In a series of trades Tuesday afternoon, the Boston Red Sox acquired Chicago White Sox pitcher Chris Sale while parting with outfielder Luis Basabe and Victor Diaz, as well as rising Cuban infielder Yoan Moncada and pitcher Michael Kopech.
Despite losing Moncado and Kopech in the trade, acquiring Sale increased the Red Sox’s predicted chances of winning from a 9/1 favorite to an 11/2 favorite on Wednesday, according to Yahoo! Sports. The move helps the Red Sox close the gap behind the Chicago Cubs, who are now favored at 15/4.
The Red Sox’s odds of winning the 2017 World Series shot from 10/1 to 5/1 when the move was announced as well, according to ESPN reporter David Purdum.
“That’s a big one. That’s a blockbuster,” said New York Yankees General Manager Brian Cashman at baseball’s winter meetings regarding Sale’s trade, according to the Washington Post. “It was a ‘Wow.’ Obviously, they gave up a lot and they got a lot. Boston’s like the Golden State Warriors now in baseball.”
Despite his new drafting, Sale said he remains appreciative of the team that built him up. “(The White Sox) drafted me in the first round when people had questions,” Sale said. “They brought me up to the big leagues really fast and people probably had questions. They threw me in the rotation and people clearly had questions … They had my back a lot, and they gave me opportunities that not a lot of other people would have given me. I’m very thankful for that.”
“It didn’t work out the way we wanted it to in Chicago,” Sale said of leaving the White Sox, according to the Chicago Tribune, adding that the switch would be “tough”.
“That doesn’t mean there weren’t a lot of great moments … You build a relationship with these guys and they are like family,” Sale said. “You are around these guys probably even more during the year than you are around your family. It’s tough. But knowing what lies ahead makes it a little bit easier for that transition.”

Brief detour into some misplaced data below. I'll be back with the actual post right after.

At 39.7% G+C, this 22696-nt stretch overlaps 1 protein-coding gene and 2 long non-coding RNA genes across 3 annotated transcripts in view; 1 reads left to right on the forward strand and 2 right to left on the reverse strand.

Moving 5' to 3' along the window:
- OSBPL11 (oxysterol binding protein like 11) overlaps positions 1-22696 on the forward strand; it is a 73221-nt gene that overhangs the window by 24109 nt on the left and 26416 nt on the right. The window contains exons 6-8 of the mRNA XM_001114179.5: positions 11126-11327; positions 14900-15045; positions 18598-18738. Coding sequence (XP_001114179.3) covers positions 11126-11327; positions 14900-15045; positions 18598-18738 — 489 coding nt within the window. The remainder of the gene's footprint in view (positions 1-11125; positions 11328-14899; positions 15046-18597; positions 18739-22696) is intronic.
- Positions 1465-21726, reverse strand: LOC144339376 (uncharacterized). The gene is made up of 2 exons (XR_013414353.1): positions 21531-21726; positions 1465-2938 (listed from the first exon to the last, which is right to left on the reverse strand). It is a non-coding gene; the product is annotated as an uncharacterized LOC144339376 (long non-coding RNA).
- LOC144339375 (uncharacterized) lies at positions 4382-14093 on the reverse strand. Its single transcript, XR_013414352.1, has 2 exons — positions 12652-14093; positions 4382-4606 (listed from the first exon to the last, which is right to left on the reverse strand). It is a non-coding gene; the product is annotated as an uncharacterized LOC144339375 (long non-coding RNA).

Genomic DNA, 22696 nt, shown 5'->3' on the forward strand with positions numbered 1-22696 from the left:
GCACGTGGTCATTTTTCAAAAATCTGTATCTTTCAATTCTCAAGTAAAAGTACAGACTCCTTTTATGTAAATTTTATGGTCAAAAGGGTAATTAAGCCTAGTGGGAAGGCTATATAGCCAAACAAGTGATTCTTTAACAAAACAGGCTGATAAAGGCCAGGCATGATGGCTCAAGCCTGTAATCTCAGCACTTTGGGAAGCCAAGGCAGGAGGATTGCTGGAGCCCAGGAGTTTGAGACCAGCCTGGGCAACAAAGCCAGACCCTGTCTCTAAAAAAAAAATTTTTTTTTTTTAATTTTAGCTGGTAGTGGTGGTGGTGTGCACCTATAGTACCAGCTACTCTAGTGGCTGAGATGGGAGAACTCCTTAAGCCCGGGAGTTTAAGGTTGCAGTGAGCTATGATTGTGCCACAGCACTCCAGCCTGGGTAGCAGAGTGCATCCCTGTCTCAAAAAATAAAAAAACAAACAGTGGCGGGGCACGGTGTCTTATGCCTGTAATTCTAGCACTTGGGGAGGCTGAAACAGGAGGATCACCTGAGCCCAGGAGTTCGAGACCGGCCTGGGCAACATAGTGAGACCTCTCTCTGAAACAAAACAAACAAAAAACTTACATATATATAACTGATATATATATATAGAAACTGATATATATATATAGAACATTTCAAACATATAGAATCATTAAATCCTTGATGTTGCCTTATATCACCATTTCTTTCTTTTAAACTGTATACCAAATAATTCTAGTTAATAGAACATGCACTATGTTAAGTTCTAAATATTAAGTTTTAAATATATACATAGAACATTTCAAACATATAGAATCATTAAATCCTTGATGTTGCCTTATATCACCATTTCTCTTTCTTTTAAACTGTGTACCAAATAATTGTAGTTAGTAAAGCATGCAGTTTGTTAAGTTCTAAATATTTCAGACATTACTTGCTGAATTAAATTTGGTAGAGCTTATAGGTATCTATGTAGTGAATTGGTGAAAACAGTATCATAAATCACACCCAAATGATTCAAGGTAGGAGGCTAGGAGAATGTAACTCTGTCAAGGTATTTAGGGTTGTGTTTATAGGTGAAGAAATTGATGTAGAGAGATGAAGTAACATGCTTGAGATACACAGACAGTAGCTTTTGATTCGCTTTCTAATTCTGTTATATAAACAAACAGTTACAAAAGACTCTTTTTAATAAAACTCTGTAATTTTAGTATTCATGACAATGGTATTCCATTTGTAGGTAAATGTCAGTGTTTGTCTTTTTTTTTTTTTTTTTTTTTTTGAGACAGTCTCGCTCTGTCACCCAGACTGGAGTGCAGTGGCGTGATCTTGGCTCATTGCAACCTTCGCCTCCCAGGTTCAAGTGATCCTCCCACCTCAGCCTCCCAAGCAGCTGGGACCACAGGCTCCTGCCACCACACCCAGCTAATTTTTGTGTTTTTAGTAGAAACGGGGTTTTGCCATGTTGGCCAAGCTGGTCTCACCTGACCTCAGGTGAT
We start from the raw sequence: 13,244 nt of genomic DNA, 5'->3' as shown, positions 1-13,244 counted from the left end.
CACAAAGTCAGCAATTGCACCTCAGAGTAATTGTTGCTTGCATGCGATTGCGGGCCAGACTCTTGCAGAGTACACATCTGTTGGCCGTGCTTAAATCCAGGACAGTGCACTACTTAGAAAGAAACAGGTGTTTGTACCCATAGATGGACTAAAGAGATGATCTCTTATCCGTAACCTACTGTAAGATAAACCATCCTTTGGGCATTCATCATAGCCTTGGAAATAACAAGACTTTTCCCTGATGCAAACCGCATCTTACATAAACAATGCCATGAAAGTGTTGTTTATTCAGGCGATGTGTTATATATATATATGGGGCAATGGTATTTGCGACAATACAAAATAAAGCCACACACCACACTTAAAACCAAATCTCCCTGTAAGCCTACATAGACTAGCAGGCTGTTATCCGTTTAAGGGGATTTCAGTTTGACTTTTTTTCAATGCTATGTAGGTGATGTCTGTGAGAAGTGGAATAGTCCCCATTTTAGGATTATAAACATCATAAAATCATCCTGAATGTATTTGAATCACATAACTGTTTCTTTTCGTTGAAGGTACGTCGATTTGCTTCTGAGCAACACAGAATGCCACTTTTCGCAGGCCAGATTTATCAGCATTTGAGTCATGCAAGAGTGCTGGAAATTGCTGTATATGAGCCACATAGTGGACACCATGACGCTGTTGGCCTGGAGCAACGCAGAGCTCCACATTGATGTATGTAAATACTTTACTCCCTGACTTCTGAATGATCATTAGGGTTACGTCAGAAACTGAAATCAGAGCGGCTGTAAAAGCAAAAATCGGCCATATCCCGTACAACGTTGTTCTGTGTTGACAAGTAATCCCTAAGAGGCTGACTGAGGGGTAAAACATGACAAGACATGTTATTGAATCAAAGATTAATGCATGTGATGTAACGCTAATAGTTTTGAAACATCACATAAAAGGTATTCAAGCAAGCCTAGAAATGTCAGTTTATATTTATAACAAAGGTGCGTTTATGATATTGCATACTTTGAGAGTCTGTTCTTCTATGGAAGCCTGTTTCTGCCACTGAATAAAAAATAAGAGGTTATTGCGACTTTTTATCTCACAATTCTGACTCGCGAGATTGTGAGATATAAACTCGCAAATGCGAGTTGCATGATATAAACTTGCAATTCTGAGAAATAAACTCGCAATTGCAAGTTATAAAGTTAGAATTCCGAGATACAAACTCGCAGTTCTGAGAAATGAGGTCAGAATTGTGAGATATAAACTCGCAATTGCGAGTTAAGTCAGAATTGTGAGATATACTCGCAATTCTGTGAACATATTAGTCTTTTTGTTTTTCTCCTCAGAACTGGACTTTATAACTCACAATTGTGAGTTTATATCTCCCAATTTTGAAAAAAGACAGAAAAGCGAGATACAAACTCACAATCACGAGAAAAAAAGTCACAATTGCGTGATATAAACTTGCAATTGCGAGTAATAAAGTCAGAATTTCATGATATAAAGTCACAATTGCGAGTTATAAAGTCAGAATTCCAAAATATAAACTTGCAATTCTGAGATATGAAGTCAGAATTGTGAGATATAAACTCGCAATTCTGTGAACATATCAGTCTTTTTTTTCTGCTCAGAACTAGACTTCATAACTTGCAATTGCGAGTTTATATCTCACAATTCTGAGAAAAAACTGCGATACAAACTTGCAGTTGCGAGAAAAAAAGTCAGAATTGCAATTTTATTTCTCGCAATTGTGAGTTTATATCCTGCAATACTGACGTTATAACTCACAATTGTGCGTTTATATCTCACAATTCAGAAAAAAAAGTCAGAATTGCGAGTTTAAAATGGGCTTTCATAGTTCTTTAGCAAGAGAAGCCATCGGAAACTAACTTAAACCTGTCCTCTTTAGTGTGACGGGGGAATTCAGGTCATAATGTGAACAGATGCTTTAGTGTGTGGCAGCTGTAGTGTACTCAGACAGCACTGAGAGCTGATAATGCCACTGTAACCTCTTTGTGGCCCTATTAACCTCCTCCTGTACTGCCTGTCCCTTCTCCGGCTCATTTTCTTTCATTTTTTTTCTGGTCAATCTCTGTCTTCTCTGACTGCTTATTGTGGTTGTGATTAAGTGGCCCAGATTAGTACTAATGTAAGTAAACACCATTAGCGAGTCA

Sale reported that Red Sox member David Price has already reached out to him to welcome him to his new city.
The strong lineup on his new team will help promote competition, Sale suggested in a conference call according to the Chicago Tribune.
“Regardless of who’s pitching on what night, the next night we have as good if not a better chance, all the way down the line,” Sale said. “It takes some pressure off of everybody. Just pitch because you don’t feel like you have this huge weight on your shoulders to win this game, for sure, 100 percent.”
“I’ve always loved going to Boston, pitching in Boston,” he added, according to NESN. “It’s a trip that my wife comes on every year, as well. So, we both really like the city and the stadium obviously is a very special place.”
Fenway Park, where the Boston Red Sox play, is a very different field from the Guaranteed Rate Field Sale was playing on. The former was rated the fourth-most hitter-friendly park, while the latter ranked 21st, a broad difference to cope with for a pitcher. According to the Washington Post, of three starts Sale pitched at Fenway, one was a disastrous attempt.
President of Red Sox baseball operations Dave Dombrowski indicated he had little regrets in making the trade for Sale, according to the Boston Herald. “Nothing is guaranteed in life. You don’t even make these moves, and it doesn’t mean that you’re going to win by any means, but I think you keep taking a chance and going for it as much as you possibly can and hopefully it works for you some day,” he said. “Every one of these moves made us better. Because of the strength of the system that people built and because of the young players that we still have, I think we’re still strong for many, many years.”
[Featured Image by Mark Duncan/AP Images]